Indonesian investigators on Wednesday said that a malfunctioning throttle may have caused the pilots of the Sriwijaya Air plane to lose control, leading to the aircraft crashing into the sea on January 9, reported AP. All 62 people on board had died in the crash.

In a preliminary report, the National Transportation Safety Committee investigators provided details of the pilots’ struggle to fly the plane as soon as it was airborne. The investigators, however, also said that they were struggling to understand why the plane nosedived into the Java sea minutes after taking off from Jakarta.

Nurcahyo Utomo, the lead investigator, said the left engine’s throttle lever had moved backward on its own while autopilot was engaged. This reduced the power output of the engine just before the aircraft plunged into the sea.

A family member of one of the deceased also spoke about the malfunctioning throttle, reported Bloomberg. The family members were given a briefing on Tuesday before the preliminary report was released.

“The NTSC [National Transportation Safety Committee] hasn’t reached any conclusion on the cause of the crash, but they did say that there was an uncommanded backward movement of the left throttle lever while the autopilot was in operation,” said Rafik Alaydrus, who lost his wife in the crash.

Utomo said the pilots in previous flights had reported problems with the automatic throttle system on the Boeing 737-500, a 26-year-old aircraft. The plane was out of service for nine months because of the cutbacks caused by the coronavirus pandemic. The regulators and the airline, however, had said that the plane had undergone inspections before commercial flight operations resumed in December.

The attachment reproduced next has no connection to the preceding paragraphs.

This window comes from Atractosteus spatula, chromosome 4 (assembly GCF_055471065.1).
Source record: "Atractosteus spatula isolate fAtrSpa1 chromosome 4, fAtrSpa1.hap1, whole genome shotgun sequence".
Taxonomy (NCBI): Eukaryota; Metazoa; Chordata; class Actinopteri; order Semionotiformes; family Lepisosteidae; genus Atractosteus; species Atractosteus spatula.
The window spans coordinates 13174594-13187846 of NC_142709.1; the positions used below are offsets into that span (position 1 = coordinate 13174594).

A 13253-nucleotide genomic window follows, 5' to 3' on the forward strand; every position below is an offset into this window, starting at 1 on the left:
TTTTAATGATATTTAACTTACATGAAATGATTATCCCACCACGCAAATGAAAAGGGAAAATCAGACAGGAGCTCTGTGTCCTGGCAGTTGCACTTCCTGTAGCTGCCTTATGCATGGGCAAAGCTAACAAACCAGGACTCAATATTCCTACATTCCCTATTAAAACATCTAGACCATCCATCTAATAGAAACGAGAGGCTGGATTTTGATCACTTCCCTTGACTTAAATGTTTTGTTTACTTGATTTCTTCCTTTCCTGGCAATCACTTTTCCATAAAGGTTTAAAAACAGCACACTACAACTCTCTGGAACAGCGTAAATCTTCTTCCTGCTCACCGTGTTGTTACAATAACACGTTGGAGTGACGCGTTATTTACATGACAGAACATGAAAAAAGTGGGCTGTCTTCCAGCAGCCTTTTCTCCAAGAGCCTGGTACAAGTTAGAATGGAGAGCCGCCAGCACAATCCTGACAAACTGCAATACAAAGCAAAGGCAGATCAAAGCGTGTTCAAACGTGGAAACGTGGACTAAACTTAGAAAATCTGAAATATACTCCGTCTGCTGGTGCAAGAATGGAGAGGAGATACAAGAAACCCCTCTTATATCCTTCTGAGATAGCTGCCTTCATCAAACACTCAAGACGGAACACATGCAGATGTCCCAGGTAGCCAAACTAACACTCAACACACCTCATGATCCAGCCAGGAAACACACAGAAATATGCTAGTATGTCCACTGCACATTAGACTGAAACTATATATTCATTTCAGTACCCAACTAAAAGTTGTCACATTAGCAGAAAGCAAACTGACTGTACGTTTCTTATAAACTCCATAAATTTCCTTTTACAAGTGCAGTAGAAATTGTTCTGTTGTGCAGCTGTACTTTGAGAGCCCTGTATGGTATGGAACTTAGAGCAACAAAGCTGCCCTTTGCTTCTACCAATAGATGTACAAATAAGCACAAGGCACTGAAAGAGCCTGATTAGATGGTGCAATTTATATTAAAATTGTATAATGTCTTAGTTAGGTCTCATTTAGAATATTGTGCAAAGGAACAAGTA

The Boeing 737-500 crashed near Laki Island, about 12 km from the airport. The plane, which had departed for Pontianak in West Kalimantan, disappeared from the radar after taking off just after 2.30 pm.

Patchy safety record

The Boeing 737-500 is older than Boeing’s problem-plagued 737 MAX model. The older 737 models are widely flown and do not have the system implicated in the MAX safety crisis.

The incident came just after aircraft maker Boeing agreed to pay more than $2.5 billion (over Rs 18,350 crore) in fines and compensation after reaching a settlement with the United States Department of Justice for two plane crashes that killed 346 people and led to the grounding of its 737 MAX jetliner model.

In October 2018, 189 people were killed when a Lion Air Boeing 737 MAX jet crashed into the sea about 12 minutes after taking off from Jakarta on a routine one-hour flight.

The Jakarta-based Sriwijaya Air group flies largely within Indonesia and was founded in 2003. The airline has a good safety record till now, with no onboard casualties in four incidents recorded on the Aviation Safety Network database. Indonesia’s air safety record is, however, patchy.

In 2007, the European Union had banned all Indonesian airlines following a series of crashes and reports of deteriorating oversight and maintenance of planes. The restrictions were lifted in 2018. Further, the United States’ Federal Aviation Administration had between 2007 and 2016 lowered its Indonesia safety evaluation to Category 2, meaning that the regulatory system was inadequate.